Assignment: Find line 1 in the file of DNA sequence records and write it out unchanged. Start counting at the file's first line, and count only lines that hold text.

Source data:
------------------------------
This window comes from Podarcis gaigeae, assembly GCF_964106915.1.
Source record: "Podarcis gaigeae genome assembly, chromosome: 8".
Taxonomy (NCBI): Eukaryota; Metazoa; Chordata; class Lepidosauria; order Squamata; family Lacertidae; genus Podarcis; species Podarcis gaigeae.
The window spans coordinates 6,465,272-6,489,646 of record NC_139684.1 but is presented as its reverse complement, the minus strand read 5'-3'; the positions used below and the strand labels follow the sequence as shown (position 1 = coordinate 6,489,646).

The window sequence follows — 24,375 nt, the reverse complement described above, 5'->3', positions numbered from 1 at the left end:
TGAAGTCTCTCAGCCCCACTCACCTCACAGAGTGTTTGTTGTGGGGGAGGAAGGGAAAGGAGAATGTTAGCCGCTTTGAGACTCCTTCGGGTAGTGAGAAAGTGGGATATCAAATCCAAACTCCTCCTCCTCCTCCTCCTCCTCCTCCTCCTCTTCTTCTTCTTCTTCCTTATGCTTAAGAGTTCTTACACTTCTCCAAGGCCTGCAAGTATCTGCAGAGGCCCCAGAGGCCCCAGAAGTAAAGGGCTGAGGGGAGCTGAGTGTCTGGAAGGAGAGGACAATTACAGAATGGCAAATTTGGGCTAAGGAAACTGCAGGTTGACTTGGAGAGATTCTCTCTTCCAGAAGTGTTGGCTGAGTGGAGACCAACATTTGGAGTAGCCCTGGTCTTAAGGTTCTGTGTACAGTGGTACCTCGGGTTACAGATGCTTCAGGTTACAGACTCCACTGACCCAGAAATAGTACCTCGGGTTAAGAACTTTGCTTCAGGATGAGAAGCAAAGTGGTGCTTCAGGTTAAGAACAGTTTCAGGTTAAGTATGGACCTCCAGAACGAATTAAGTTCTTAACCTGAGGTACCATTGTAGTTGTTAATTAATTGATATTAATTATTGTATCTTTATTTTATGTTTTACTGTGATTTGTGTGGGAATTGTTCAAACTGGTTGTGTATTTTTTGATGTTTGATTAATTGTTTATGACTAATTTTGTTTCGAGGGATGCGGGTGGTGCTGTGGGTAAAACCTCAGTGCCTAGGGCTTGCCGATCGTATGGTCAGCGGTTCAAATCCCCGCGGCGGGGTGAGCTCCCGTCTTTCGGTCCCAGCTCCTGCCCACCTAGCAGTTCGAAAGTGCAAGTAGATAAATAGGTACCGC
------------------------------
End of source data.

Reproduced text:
This window comes from Podarcis gaigeae, assembly GCF_964106915.1.